This is a rush transcript from "Your World," May 15, 2012. This copy may not be in its final form and may be updated.
NEIL CAVUTO, HOST OF "YOUR WORLD": Well, $5 trillion deeper in debt since President Obama took office, despite promises like these.
(BEGIN VIDEO CLIP)
PRESIDENT OBAMA: Actually, I’m cutting more than I am spending, so that it will be net spending cut. I’m pledging to cut the deficit we inherited by half by the end of my first term in office.
To try to root out waste large and small in a systematic way.
If we stay on the current path, our growing debt could cost us jobs and do serious damage to the economy.
I refuse to leave our children with a debt that they cannot repay.
(END VIDEO CLIP)
CAVUTO: Well, unfortunately, it didn’t work out the way president wanted.
Now Governor Mitt Romney is taking the be guided task, launching a coordinated attack today in, among other places, the battleground state of Iowa.
Here is what he said just moments ago.
(BEGIN VIDEO CLIP)
MITT ROMNEY (R), PRESIDENTIAL CANDIDATE: We can’t spend another four years talking about solving a problem that we know that we are making worse every single day.
(END VIDEO CLIP)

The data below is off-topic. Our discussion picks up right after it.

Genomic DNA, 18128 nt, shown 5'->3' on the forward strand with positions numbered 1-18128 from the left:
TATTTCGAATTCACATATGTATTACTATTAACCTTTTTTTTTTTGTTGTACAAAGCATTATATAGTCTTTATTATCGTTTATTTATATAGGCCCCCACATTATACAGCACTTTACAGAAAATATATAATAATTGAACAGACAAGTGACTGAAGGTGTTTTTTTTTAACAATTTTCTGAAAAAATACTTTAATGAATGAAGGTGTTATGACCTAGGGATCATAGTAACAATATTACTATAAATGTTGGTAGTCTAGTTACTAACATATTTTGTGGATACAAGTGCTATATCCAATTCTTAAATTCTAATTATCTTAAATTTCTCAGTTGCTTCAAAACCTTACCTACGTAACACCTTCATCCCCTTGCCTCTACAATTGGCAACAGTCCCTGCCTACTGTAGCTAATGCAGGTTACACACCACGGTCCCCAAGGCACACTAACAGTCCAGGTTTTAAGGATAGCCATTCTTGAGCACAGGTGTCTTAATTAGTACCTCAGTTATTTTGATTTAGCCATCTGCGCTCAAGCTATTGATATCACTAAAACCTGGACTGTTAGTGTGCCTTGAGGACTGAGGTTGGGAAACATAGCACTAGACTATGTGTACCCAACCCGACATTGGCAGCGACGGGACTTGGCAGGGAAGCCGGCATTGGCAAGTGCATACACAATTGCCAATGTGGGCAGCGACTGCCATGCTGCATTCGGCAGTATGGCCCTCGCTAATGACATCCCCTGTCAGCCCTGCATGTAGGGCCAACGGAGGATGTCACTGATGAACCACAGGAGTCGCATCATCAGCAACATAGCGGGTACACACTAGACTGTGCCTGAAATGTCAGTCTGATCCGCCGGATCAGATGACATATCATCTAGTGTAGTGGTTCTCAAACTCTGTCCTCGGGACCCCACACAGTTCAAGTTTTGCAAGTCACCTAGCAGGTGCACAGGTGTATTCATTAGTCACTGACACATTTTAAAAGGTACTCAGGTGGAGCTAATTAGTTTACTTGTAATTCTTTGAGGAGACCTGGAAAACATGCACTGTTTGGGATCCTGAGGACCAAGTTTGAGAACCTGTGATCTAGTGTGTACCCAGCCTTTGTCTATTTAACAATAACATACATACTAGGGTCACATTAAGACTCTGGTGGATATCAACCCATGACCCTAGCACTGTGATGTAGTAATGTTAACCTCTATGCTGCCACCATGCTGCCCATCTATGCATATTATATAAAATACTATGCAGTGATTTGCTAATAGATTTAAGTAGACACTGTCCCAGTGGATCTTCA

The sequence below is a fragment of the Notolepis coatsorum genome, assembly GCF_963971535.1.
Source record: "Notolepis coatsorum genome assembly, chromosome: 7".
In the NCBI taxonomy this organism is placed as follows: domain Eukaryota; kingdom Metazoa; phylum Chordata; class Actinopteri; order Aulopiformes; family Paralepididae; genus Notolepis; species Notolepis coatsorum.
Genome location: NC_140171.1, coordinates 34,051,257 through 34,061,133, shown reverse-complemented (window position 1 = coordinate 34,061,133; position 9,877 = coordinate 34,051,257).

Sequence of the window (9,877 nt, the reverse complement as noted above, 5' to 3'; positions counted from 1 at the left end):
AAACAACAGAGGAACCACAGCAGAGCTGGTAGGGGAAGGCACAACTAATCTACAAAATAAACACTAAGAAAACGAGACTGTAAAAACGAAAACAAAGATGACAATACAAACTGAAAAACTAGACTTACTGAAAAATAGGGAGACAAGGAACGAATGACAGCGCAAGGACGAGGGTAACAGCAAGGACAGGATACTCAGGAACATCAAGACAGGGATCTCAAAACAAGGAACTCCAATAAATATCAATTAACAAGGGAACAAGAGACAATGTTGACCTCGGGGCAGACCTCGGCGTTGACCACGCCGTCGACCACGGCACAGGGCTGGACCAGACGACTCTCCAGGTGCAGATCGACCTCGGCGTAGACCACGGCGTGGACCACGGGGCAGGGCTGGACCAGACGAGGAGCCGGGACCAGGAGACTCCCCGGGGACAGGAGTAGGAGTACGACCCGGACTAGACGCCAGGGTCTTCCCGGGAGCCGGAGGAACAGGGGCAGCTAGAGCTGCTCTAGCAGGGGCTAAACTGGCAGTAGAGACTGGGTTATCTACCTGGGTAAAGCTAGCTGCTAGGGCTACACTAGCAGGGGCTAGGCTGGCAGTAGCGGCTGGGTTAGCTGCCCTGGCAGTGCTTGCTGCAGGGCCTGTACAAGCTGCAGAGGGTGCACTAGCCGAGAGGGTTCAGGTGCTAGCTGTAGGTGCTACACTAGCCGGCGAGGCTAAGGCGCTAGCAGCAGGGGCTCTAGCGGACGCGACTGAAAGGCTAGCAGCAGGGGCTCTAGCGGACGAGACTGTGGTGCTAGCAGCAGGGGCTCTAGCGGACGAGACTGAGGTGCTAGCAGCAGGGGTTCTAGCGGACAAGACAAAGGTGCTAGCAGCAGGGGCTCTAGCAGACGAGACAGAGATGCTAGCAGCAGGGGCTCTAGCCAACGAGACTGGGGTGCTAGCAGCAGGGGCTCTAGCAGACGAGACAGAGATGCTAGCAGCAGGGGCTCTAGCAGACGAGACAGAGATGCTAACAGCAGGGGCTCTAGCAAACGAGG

CAVUTO: All right.
One of his top economic advisers with us now, that is Mitt Romney’s, CKE Restaurant CEO Andy Puzder, who says this is why Governor Romney must win.
But how do you know that a goal doesn’t become a failed mission, as it has been for the president, that this just never gets solved?
ANDREW PUZDER, PRESIDENT & CEO, CKE RESTAURANTS: I think the big difference between the president and Governor Romney is Governor Romney -- again, his private enterprise experience.
He has already taken businesses. He’s taken the state government of Massachusetts. He’s reduced expenditures. He’s increased revenues. He knows what it takes to make something work. He knows how to make it work in the real economy.
With all due respect to the president, he didn’t come in with that experience. And I think he had a very difficult -- not only did he not reduce the deficit by the 50 percent that he promised, but he almost increased it by 50 percent, took it from $11 trillion, $12 trillion, up to about $16.7 trillion. I just checked on the debt clock this morning.
So it’s really a difference of approach. And you really have to check the debt clock every morning if you are to get that number right because it just keeps growing.
CAVUTO: Well, you better mark it down in pencil because it changes a lot. We’re showing how it’s growing right now.
But, Andy, the one thing I – what’s to stop me from thinking that should Mitt Romney be elected president, he doesn’t come in as did presidential-elect Clinton and say, hey, this is a lot worse than I thought, this tax cut I was going to offer you folks, I can’t do. In fact, I’m going to hike taxes on the well-to-do, in other words, he just completely reverses himself?
It has been done. There is precedent in both parties for it.
PUZDER: I will tell you, number one, I know Mitt. That’s not the kind of thing Mitt would do.